To save your diseased crabapple tree, you must first diagnose the disease and understand how to treat it properly. Several diseases can affect crabapple trees, including apple scab, cankers, cedar-apple rust, leaf scorch, powdery mildew and sooty mold. When you’re diagnosing and treating your diseased crabapple trees, keep in mind that fungal diseases are most likely to attack trees when the trees are weakened. So as you’re trying to save your diseased crabapple tree, be sure to keep the tree well-watered and fertilized.
Things You'll Need
- Appropriate fungicide/insecticide
- Sharp knife (optional)
- Pruning tools
- Garden hose
- Fruit tree fertilizer
Look for olive-green spots on the leaves and fruits of your crabapple tree that turn darker and velvety over time to detect apple scab, which is caused by a fungus. Treat apple scab by removing and burning all the fallen leaves in the autumn. Spray the diseased trees with a fungicide containing copper octanoate, lime sulfur or sulfur in the spring, before the trees bud.
Treat cankers by pruning away dead or weakened limbs in early spring and cutting out the cankered areas until you reach healthy wood. Cankers are caused by a fungus and trees grow discolored callus tissues on the trunk, stems and limbs. Fertilize your crabapple trees in late fall or early spring and keep them well-watered, because cankers usually affect weakened and stressed trees most.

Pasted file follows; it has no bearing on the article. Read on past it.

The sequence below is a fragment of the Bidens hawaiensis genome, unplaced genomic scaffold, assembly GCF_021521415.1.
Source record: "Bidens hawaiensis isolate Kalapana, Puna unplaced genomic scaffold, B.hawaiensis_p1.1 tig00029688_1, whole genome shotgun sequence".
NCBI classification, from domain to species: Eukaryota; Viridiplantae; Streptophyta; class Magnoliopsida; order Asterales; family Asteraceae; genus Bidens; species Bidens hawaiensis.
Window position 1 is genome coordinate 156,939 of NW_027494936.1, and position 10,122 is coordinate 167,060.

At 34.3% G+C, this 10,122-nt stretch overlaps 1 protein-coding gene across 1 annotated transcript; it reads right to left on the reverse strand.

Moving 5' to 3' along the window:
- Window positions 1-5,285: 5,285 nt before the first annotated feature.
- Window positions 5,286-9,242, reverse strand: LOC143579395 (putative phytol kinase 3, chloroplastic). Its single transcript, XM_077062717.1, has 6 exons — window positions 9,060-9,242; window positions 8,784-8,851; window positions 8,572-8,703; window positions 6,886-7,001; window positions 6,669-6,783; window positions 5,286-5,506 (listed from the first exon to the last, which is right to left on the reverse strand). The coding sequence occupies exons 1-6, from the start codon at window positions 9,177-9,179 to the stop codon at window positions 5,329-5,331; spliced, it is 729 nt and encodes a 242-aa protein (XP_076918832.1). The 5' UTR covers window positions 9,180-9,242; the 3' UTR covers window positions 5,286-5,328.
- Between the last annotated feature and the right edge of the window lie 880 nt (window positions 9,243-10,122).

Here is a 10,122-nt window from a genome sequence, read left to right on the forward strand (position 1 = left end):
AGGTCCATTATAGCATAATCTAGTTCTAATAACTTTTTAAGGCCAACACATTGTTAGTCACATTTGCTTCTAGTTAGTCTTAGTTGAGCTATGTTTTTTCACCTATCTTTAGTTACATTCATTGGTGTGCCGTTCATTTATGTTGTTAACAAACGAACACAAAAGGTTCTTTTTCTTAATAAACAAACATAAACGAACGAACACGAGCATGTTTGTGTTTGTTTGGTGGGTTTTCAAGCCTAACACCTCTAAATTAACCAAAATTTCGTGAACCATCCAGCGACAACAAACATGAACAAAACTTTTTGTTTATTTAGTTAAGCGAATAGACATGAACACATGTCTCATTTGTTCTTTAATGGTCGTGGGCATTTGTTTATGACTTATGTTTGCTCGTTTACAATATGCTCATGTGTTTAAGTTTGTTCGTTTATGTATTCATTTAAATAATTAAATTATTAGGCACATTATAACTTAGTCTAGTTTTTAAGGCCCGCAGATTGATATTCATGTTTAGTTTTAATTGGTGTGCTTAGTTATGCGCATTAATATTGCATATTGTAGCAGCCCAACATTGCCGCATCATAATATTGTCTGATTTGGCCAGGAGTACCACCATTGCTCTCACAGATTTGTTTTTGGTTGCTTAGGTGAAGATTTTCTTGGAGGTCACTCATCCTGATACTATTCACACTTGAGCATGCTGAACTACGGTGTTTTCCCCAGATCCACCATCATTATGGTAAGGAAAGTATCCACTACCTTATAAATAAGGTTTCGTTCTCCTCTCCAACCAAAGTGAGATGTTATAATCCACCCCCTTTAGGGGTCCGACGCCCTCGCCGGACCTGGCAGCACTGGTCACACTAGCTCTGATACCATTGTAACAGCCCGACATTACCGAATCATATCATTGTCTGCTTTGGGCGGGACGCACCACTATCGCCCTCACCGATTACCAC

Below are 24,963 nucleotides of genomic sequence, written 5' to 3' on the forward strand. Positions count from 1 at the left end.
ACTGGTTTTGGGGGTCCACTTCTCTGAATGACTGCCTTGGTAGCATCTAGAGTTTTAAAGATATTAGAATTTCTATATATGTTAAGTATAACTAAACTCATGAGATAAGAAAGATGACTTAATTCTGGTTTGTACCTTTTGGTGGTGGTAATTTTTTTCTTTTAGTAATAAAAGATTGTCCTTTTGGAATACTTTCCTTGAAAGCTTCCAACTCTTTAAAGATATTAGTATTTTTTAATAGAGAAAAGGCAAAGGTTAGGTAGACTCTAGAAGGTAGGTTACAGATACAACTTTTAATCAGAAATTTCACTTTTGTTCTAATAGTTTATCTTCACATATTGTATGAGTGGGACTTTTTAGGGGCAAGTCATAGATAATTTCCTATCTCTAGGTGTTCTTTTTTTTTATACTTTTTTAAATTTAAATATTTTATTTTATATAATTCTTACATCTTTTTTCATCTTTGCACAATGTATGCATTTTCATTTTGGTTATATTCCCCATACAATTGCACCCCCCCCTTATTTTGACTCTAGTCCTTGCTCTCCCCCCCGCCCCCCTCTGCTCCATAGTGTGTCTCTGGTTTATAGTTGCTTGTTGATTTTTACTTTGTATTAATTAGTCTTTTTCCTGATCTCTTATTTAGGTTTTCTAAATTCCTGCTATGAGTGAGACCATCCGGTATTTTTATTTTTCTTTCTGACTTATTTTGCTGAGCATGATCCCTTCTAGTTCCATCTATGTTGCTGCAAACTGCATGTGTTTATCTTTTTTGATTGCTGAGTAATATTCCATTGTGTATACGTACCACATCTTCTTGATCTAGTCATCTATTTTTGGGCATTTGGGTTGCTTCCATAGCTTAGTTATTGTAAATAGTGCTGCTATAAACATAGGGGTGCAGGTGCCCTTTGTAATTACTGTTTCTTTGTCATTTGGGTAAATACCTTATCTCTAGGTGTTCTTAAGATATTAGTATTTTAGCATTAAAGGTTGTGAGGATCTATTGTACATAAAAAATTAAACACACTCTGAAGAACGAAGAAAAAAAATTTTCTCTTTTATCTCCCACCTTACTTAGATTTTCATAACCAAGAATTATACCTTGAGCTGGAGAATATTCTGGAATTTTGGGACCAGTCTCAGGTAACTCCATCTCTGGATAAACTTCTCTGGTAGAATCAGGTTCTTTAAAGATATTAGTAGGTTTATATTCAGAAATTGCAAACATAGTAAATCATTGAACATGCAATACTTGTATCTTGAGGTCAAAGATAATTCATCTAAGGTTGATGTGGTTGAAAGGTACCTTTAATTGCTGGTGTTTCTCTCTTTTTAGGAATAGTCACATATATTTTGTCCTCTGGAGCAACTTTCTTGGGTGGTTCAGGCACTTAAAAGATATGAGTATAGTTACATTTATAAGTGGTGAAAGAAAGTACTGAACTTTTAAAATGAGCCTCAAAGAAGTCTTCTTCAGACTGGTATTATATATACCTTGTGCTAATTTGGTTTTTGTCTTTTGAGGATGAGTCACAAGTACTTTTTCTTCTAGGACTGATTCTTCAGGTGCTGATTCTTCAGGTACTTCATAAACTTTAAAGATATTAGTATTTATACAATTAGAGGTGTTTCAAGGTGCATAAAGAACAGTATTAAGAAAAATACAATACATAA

Inspect your crabapple trees for bright yellow-orange spots on the leaves and fruits to diagnose cedar-apple rust. Your crabapple trees can be infected by this fungal disease only if juniper and red cedar trees grow nearby. Treat cedar-apple rust by removing nearby junipers or cedars and spraying the crabapple trees with a fungicide.
Treat leaf scorch by fertilizing your crabapple trees well in the spring and watering them deeply, saturating the soil 6 inches deep, at least once every two weeks. Leaf scorch is usually caused by poor conditions, occurring in July and August with the leaves turning yellow or darkening around the edges.
Treat powdery mildew by removing and burning the fallen diseased leaves in the autumn and applying a fungicidal spray to the affected crabapple trees as soon as you see the first signs of the disease. Powdery mildew appears in late summer or early fall as dusty white or grayish spots on the leaves, expanding to eventually cover the entire leaf.
Identify sooty mold by looking for a black fungus coating the surfaces of your crabapple tree’s leaves, twigs, branches and fruits. Treat sooty mold by controlling the insects that perpetuate the fungal infection, which are usually aphids, mealybugs, whiteflies and sometimes scale. Spray the tree with an insecticide or fungicide that is made to treat the type of insect involved in the sooty mold infestation on your tree.